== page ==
I thought I did too, although I was pretty sure that my younger teenage daughter was obfuscating just a bit recently when laying out her weekend itinerary for my approval. I continued to require check-in times, other parents’ names and phone numbers, and inquired about peer pressures surrounding drugs, sex and alcohol. I wasn’t convinced. I reminded her about the consequences for lying to me or deceiving me relating to any behaviors that could prove dangerous to her well being, or the well being of others. She assured me with a straight face and pure innocent conviction that she was my sweet little monkey and would never stray from my wishes nor venture to betray my trust. I wasn’t buying it, but I didn’t want to hurt her feelings by expressing such distrust.
I liked to say that I offer my children a long leash with a tight collar, however it was beginning to feel as if my daughters, especially my young one, had the ability to slip from the collar at whim, and yet have me believe that she was faithfully wearing it, more as a favor to me, to make me feel more secure. It worked…for a while.
One evening, not so long ago, my sweet monkey was talking with me, via her cell phone, explaining what her plans were for that Friday evening. By my standards these plans were quite convoluted and something just didn’t feel right. I was working a late shift and was unable to make the efforts to make the necessary parental corroboration, but something prompted me to check in on her at one point, rather late in the evening. I called her cell phone but she didn’t answer. I did this three or four times with the same results. I was reminded by my frustration that the purpose of my purchasing and maintaining my children’s cell phones was to ensure easy communication between them, and me; if I could only remind her of this little forgotten factoid right at this moment.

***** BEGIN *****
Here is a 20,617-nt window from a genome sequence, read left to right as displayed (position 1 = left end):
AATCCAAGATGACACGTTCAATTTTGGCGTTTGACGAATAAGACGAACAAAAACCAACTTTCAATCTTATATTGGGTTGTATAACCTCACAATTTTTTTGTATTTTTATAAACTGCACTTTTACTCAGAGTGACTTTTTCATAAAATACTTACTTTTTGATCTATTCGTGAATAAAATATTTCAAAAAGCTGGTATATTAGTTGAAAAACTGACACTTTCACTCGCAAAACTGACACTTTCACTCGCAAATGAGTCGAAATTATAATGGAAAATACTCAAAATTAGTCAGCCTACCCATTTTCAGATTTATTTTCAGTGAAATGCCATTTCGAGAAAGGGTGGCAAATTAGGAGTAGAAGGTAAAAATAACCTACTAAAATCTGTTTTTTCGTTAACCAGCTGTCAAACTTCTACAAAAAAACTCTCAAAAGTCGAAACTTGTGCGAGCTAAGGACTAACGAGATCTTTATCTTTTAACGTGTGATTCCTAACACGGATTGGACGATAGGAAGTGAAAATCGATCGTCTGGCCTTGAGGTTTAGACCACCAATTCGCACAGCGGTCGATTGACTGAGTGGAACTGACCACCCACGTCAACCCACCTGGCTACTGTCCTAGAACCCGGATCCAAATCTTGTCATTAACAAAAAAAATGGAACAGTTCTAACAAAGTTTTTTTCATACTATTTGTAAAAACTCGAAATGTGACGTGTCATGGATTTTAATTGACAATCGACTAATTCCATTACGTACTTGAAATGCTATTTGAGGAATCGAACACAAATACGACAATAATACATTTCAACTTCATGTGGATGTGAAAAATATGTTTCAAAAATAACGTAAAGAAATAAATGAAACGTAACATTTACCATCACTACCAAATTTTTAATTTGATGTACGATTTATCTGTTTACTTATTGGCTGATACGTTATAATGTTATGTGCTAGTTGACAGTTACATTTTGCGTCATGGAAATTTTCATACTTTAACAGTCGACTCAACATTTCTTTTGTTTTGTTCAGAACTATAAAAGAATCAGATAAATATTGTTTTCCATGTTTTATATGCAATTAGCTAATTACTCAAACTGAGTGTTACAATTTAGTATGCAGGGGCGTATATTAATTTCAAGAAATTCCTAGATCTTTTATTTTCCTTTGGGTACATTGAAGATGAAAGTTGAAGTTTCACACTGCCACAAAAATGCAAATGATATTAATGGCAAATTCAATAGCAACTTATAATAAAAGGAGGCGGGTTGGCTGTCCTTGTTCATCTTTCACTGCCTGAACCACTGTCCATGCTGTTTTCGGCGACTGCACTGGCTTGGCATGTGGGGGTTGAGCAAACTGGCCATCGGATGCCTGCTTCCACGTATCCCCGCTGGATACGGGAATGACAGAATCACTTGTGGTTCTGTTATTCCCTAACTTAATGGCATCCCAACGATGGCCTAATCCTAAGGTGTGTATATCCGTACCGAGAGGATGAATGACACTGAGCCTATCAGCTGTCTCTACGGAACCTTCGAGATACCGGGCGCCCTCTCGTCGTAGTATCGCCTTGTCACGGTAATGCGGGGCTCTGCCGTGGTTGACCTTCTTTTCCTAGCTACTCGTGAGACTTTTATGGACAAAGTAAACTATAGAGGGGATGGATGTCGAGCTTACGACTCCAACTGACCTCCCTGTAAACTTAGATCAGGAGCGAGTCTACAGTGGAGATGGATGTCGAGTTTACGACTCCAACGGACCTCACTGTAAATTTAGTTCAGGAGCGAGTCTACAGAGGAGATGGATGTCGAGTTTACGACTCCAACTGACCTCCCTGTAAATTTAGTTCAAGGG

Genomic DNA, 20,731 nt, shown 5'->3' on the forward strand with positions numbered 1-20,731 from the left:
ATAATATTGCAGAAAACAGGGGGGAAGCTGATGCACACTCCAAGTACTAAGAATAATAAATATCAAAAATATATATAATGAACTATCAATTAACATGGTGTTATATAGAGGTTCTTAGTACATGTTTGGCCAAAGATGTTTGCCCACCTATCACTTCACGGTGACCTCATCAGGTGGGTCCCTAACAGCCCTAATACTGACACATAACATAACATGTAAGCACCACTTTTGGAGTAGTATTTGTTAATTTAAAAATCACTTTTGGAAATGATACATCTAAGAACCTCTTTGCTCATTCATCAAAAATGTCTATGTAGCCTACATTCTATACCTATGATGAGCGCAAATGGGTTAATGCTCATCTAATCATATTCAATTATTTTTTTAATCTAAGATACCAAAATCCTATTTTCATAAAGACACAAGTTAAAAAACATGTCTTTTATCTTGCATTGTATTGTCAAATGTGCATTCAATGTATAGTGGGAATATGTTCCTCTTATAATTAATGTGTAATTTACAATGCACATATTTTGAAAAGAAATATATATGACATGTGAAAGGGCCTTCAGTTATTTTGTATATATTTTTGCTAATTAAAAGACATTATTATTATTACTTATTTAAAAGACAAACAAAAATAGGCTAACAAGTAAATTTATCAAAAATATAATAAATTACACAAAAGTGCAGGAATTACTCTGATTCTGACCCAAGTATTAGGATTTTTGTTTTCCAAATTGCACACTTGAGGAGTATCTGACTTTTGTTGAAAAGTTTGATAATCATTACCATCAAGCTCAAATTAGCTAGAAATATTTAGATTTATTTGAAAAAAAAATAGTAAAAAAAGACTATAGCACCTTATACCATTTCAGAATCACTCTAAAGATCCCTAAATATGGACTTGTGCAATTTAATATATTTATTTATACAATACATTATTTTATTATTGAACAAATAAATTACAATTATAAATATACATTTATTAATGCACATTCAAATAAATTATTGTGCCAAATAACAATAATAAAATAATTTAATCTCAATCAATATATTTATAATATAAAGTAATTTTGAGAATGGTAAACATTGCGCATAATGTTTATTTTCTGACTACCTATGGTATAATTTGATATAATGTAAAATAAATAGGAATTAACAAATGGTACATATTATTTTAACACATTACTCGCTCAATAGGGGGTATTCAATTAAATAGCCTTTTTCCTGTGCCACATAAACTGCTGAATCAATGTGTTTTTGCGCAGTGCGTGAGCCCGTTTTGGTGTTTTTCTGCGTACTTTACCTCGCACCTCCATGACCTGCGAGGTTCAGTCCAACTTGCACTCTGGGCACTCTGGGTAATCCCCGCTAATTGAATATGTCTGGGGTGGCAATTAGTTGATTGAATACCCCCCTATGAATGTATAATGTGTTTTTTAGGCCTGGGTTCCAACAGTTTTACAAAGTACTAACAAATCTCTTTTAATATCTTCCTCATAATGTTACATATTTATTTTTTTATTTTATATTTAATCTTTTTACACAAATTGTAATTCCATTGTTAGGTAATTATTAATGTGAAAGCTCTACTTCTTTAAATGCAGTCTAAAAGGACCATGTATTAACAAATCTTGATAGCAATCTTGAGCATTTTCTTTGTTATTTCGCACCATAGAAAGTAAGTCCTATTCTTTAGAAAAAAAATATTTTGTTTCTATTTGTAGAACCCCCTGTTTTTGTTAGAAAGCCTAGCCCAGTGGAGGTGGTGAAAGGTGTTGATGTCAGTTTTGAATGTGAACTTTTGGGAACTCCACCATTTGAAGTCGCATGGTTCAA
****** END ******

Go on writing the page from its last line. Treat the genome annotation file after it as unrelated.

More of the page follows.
I finally got fed up and worried enough to call the mother of my daughter’s good friend who was supposed to be with her. She was less than reassuring that our daughters were sticking to a plan and all was ok. I then asked if she might attempt to call her daughter, which she did, but was also surprised when her daughter didn’t answer. This is where I turned to modern technology.
I had previously signed up for a service offered by Sprint called Sprint Family Locator. This feature, once added to my cellular phone service, allows me to locate the cell phones on my phone plan by going onto a website and simply clicking on my daughter’s name. The phone, so long as it is turned on and within the Sprint cell coverage area, is triangulated through the cell towers, picking up on the small identification signals transmitted from every cell phone, called pings. This is not always a very accurate locator, often measured in +/- many yards, compared to the accuracy of GPS technology, which can be often measured in feet, but if the cell signal is strong, then it can be quite precise. On this particular night it was spot on, and what it told me, after conducting a couple of false negative tests, was that my daughter was not where she was supposed to be. In fact, she was nowhere even close. So, as I was preparing to leave work early and track down my sweet angel at her clandestine location, I made one final attempt to call her. Low and behold, she answered, and let’s just say that she wasn’t doing too good. She confessed to attending an impromptu party, drank alcohol, got sick (hee, hee), and vowed never to do this sort of thing again. I had her friend’s mother pick her up immediately and bring her home, and this was the beginning of an entirely new relationship between my daughter and me. The trust slate was cleared and so we started anew.
It is experiences such as these that are the birthright of all teenagers, and yet as parents, we must do all that we can to disrupt these dangerous activities and behaviors, at least as much as safety demands, and it is doubly important for us to remember that our experiences as teenagers are not the same as theirs: Times are different, drugs are stronger, predators are more brazen, sexual behavior has become more audacious, technology has vastly widened the otherwise comfortable geographic parameters, and parents have become more lenient and trusting. So it is with this that I, as a father, a former member of law enforcement, and now as a Private Investigator, urge parents to do whatever it takes to be more watchful over our children. If it means using technology to track, and to keep track of our kids; then so be it. It shouldn’t matter that they won’t like it, they’ll thank you later.